The MOUs indicate the district’s interest in a program, which although “still in its infantile stages,” according to WISD superintendent Glen Conner, shows promise of being an immense asset to the district’s student population.

“This could be the best thing that’s happened to us in the 12 or 13 years I’ve been here [as superintendent],” Conner said.

According to Conner, the project involves an academy-type situation with the two higher learning institutions partnering with schools in Tyler, Jasper and Newton counties. At present, the plan is to offer classes out of the former Angelina College teaching center in Jasper.

The method of instruction will be different than the dual-credit courses currently offered at WISD, Conner said. The situation proposed through the SFASU/LIT agreement will offer “a true college atmosphere,” he said, with face-to-face instructors.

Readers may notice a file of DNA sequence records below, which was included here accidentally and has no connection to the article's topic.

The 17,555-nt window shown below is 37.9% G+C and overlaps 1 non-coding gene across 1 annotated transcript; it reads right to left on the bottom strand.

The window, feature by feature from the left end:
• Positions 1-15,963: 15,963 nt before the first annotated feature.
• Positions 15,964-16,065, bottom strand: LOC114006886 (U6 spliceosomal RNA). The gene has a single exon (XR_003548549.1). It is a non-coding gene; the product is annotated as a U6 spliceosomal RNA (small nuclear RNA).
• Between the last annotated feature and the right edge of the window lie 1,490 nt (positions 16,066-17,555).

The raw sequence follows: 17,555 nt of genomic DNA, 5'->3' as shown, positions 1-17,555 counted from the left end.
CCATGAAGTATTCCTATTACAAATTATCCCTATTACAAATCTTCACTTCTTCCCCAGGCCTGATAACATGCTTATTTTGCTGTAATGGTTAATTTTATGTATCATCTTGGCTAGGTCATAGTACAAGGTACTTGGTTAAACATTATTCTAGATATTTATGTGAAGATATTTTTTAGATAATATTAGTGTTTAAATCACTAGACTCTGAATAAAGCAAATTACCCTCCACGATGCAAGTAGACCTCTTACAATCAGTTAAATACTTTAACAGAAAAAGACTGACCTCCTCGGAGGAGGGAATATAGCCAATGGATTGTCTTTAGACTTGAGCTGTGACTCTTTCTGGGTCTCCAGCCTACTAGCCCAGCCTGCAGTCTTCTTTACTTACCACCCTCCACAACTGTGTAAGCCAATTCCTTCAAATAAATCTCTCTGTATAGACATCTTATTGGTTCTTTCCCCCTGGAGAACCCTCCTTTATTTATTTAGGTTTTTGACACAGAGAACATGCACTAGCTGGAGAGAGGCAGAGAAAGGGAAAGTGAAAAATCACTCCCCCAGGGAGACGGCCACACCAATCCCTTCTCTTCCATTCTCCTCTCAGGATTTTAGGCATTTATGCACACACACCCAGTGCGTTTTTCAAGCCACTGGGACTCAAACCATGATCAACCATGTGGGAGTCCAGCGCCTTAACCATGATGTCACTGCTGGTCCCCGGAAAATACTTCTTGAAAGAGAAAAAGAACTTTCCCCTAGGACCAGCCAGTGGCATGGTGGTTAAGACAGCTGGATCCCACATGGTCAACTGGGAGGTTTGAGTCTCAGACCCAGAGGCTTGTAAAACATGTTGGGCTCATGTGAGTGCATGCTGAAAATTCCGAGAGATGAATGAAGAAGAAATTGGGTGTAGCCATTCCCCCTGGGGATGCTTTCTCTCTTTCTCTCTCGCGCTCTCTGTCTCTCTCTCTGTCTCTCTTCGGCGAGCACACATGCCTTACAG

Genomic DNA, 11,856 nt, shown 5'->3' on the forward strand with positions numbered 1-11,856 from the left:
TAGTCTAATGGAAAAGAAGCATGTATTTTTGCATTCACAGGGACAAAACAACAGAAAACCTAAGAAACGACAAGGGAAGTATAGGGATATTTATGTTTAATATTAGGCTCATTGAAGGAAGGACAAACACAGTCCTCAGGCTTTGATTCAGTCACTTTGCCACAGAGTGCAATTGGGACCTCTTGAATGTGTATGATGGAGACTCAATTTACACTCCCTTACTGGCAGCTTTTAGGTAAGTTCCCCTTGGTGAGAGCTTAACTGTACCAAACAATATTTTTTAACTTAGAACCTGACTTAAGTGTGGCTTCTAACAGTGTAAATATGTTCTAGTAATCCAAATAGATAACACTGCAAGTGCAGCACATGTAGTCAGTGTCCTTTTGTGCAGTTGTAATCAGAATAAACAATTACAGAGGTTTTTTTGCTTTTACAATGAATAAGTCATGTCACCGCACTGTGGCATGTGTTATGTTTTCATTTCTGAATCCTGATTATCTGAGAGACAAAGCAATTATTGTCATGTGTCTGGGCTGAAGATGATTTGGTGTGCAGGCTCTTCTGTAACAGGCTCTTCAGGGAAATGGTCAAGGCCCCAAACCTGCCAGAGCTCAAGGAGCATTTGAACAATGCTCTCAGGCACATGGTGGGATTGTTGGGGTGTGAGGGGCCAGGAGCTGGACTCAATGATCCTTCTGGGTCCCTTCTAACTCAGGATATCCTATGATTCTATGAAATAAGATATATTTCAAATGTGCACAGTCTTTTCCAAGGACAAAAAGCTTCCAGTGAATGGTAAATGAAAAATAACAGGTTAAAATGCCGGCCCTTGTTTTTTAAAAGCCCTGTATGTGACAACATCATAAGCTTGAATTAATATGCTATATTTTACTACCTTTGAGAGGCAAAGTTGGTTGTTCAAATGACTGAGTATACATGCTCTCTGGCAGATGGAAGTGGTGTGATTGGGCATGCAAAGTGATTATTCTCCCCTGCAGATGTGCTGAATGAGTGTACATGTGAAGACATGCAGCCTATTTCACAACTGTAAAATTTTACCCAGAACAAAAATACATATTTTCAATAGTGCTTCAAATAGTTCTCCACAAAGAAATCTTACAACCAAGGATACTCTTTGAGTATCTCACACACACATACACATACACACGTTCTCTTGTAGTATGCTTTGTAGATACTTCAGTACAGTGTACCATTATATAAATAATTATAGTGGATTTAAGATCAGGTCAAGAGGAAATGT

Aside from helping high school students to better prepare for college, the program will make it possible for them to obtain associates degrees in a variety of disciplines ranging from health career pathways to welding.

Conner said representatives from the TLL Temple Foundation are helping with the planning stages and could possibly fund it.
He said all that WISD would be responsible to provide are the students for the program and “a shared vision of doing better for our kids.”

Custodial service nixed
The Board killed an agenda item that proposed using a third-party custodial service for the district. Representatives from Houston-based McLemore Building Maintenance were at the meeting to make a presentation about their firm.